In order to really find out who all the members of a group are, you would have to examine every user on the system, as well as the group entry in Directory Services. You could write a script to do this, but there's no single command to do it. Sorry.

Compare with Aqua: NetInfo Manager

You can use the GUI application NetInfo Manager to see who is a member of a group, as well as to add and remove groups. Even though NetInfo Manager is a GUI application, it is far less easy to use than most Mac applications. This is one case where the command-line tools are probably easier than the GUI equivalent.

To create a new group:

First get the list of all groups as described in the task "To see a list of all the groups":

dscl . -list /groups PrimaryGroupID

Make up a group name that is not in use.

Group names should be all lowercase and should contain only letters and numbers.

sudo dseditgroup -o create groupname

You must be root to modify the data sources used by Directory Service, hence the use of sudo .

For example, to create a group called "dancers":

sudo dseditgroup -o create dancers

Enter your password if sudo prompts you for it.

If a group already exists with the name you chose, you will be asked if you want to overwrite the existing record.


  • Instead of using sudo , you can use the -p option and you will be prompted for your password:

    dseditgroup -p -o create groupname

    Or if you are not logged in as an admin user, you may use the -p and -u options to supply an admin user name:

     dseditgroup -u  user name  -p -o  create  groupname  

    You'll still need the password, of course.

  • There are several more options for creating a group with dseditgroup for example, you can add a comment with the -c option. See man dseditgroup for the complete list.

To add a user to an existing group:

  • sudo dseditgroup -o edit -a username

    -t user groupname

    This adds the user username to the group groupname . For example, to add user "fireboy" to group "dancers":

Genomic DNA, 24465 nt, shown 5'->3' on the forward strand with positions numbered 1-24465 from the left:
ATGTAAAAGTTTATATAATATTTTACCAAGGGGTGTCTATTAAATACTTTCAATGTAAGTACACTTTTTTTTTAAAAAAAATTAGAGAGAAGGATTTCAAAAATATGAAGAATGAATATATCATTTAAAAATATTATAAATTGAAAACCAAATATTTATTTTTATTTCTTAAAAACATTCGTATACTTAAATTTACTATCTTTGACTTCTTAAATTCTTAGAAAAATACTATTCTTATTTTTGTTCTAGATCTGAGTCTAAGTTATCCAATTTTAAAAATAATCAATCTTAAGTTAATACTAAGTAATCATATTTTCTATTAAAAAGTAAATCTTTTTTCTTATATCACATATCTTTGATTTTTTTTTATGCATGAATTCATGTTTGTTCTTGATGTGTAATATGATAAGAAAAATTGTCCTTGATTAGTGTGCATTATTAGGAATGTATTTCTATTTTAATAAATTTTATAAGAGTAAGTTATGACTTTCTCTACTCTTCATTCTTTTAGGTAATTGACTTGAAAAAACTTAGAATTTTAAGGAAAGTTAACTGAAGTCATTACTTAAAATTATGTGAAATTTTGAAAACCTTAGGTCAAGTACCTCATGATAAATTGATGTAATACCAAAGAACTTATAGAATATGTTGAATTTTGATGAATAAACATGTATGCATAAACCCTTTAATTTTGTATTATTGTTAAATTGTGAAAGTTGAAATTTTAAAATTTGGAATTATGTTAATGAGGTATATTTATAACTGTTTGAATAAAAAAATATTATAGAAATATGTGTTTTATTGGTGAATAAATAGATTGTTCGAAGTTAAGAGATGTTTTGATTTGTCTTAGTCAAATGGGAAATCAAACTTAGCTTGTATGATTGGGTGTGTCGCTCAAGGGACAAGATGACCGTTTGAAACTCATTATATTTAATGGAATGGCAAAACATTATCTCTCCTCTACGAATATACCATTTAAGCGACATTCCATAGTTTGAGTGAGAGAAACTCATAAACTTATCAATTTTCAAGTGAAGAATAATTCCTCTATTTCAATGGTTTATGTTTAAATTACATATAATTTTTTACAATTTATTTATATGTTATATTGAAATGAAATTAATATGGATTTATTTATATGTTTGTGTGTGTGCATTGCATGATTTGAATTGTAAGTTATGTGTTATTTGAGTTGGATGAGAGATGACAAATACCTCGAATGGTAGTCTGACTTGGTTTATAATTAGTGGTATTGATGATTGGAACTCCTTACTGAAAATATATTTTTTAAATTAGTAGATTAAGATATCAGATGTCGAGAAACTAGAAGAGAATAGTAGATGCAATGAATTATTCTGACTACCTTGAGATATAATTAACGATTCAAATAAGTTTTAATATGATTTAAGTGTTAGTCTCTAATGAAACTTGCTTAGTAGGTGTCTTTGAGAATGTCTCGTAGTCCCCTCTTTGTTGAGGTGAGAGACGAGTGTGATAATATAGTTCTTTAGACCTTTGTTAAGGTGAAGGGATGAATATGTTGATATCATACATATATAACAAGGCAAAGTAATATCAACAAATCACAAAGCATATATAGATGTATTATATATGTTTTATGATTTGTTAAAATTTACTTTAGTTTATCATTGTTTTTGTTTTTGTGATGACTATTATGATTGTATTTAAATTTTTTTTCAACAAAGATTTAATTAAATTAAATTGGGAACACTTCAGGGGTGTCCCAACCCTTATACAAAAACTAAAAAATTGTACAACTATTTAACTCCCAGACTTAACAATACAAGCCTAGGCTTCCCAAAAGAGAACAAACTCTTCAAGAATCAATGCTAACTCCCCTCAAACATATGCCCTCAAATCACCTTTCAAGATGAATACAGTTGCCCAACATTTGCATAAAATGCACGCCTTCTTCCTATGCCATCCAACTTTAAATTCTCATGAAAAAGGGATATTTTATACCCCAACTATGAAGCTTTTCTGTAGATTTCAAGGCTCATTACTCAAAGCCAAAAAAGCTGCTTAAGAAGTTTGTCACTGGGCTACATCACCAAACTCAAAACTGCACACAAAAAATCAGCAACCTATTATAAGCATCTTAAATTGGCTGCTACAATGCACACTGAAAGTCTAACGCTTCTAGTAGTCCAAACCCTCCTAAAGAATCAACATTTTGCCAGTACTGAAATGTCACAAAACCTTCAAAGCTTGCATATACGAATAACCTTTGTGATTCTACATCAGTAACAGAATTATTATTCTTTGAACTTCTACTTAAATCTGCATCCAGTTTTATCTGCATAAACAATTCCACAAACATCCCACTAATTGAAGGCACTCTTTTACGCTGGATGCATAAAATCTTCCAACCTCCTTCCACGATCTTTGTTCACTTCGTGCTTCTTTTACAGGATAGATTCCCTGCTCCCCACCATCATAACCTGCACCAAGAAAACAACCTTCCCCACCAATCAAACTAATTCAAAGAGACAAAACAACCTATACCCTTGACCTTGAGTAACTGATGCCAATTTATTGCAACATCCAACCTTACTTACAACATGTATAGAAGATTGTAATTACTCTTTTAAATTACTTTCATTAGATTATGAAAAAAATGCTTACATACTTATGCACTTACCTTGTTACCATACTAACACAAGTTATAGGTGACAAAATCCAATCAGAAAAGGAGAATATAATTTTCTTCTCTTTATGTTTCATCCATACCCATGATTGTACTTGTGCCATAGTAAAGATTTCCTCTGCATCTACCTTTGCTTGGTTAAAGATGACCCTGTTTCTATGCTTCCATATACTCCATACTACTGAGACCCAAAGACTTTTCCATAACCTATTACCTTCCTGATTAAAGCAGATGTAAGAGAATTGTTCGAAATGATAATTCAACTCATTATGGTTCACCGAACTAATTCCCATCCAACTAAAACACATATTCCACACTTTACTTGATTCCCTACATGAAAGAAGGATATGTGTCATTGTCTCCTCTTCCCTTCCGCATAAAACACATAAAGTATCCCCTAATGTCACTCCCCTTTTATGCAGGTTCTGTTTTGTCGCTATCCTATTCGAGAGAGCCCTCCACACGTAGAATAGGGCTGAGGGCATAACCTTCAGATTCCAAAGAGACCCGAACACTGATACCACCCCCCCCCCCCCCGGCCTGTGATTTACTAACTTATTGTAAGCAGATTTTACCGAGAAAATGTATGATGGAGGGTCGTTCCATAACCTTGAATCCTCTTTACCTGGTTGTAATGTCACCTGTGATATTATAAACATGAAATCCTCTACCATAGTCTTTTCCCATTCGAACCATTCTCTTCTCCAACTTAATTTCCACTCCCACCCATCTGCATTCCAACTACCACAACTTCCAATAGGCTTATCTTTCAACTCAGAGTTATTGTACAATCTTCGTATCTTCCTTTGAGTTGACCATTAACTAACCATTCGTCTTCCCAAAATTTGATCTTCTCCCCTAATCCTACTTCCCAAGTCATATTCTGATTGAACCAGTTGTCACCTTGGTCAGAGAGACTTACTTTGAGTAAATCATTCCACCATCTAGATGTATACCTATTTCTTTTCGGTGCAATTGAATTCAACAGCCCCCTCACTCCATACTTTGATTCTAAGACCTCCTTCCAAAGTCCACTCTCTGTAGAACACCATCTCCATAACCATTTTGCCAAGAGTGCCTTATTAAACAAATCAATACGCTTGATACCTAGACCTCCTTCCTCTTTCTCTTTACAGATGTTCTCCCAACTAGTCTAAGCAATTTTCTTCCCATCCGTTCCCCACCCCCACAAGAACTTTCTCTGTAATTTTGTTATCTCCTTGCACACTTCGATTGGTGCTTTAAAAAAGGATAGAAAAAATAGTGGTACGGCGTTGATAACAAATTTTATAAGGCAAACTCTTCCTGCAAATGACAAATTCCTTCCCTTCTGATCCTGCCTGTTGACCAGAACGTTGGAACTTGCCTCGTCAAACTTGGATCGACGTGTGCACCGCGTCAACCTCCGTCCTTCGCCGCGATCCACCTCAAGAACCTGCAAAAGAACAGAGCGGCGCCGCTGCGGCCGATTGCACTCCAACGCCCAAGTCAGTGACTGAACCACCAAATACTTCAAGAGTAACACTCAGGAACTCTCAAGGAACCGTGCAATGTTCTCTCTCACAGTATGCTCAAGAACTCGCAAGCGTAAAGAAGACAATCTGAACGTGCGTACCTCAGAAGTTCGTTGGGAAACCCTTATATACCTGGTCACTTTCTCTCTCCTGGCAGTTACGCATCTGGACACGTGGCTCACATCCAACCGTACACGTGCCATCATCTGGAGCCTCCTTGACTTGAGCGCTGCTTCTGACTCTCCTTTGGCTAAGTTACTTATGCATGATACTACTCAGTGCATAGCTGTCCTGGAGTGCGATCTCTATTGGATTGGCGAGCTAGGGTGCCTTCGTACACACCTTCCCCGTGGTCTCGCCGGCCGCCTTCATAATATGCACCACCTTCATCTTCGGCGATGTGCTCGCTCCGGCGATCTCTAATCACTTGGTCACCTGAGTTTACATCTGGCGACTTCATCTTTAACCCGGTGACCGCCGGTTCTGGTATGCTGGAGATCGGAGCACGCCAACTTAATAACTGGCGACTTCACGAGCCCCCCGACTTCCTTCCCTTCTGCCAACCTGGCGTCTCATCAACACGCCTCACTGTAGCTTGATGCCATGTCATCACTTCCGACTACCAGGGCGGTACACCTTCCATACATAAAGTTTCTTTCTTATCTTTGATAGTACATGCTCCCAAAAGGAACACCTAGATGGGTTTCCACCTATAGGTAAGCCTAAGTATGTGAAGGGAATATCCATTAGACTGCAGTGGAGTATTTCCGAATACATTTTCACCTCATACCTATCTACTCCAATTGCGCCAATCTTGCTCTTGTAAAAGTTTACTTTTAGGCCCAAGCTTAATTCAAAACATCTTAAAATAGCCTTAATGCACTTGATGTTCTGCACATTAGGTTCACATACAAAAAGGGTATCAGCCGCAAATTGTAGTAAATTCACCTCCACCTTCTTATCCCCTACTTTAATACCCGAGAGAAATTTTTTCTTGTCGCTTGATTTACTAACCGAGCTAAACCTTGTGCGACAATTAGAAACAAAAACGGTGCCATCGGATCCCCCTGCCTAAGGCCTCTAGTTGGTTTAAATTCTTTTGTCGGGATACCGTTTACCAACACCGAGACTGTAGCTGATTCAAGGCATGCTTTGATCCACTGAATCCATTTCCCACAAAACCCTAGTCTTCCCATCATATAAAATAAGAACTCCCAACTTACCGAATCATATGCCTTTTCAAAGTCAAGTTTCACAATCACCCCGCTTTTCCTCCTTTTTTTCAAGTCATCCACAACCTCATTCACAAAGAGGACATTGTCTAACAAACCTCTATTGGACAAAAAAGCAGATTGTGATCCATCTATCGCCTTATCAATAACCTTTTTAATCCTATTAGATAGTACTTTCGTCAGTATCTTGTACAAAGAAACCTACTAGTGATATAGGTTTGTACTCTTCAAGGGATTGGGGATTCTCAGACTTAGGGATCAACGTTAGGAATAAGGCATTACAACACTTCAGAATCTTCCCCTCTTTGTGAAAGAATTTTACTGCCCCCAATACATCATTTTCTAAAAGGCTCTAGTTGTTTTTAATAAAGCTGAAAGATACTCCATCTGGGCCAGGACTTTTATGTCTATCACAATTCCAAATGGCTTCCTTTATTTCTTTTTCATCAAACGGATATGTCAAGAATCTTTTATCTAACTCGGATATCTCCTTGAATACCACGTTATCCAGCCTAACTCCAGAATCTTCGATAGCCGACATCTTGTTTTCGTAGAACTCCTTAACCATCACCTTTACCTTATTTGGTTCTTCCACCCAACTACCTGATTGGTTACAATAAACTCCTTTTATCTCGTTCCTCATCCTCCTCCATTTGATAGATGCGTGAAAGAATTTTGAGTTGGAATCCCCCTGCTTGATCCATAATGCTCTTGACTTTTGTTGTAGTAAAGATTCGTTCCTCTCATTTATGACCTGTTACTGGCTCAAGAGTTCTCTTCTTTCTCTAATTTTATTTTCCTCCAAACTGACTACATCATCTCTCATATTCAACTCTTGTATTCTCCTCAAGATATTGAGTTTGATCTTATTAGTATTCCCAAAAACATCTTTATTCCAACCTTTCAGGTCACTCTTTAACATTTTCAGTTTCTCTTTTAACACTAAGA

sudo dseditgroup -o edit -a fireboy  -t user dancers 

    The change takes effect the next time fireboy logs in.

    Be sure to check your addition with

     dscl . read /groups/dancers  GroupMembership 

    to ensure that the user fireboy is added, since dseditgroups provides little feedback on failure or success

Starting in Mac OS X 10.4, you can have groups be members of other groups. Any user who is a member of a subgroup is automatically a member of the higher-level group(s). You may only add groups to groups that were created using the new 10.4 tools, such as dseditgroup , described above. (That is, you will get an error if you try to add a group to a "legacy-style" group.)

To display information about a group:

  • dseditgroup group name

    This will display all the known attributes of the group. Figure 11.21 shows an annotated example.

    Figure 11.21. Annotated output from dseditgroup group name .

To add a group to another group:

  • sudo dseditgroup -o edit -a subgroup

    -t group parentgroup

    This adds the group subgroup to parent group . All users who are in the subgroup are now also members of the parent group. Note that while you can remove subgroups (see below), there is currently no easy way to see a list of subgroups for a particular group.

To remove a user from a group:

  • sudo dseditgroup -o edit -d username

    -t group groupname

    This removes the user username from group groupname .

To remove a subgroup from a group:

  • sudo dseditgroup -o edit -d subgroup

    -t group groupname

    This removes the subgroup subgroup from group groupname .

To remove a group:

sudo dseditgroup -o delete groupname

For example, to delete a group called "tango":

sudo dseditgroup -o delete tango

You will get a prompt telling you the group already exists and asking if you really want to delete it:

 Delete called on existing record -  do you really want to delete,  y or n : 


Typing y confirms the request to delete the group. It's gone as soon as you press .

Unix for Mac OS X 10. 4 Tiger. Visual QuickPro Guide
Unix for Mac OS X 10.4 Tiger: Visual QuickPro Guide (2nd Edition)
ISBN: 0321246683
EAN: 2147483647
Year: 2004
Pages: 161
Authors: Matisse Enzer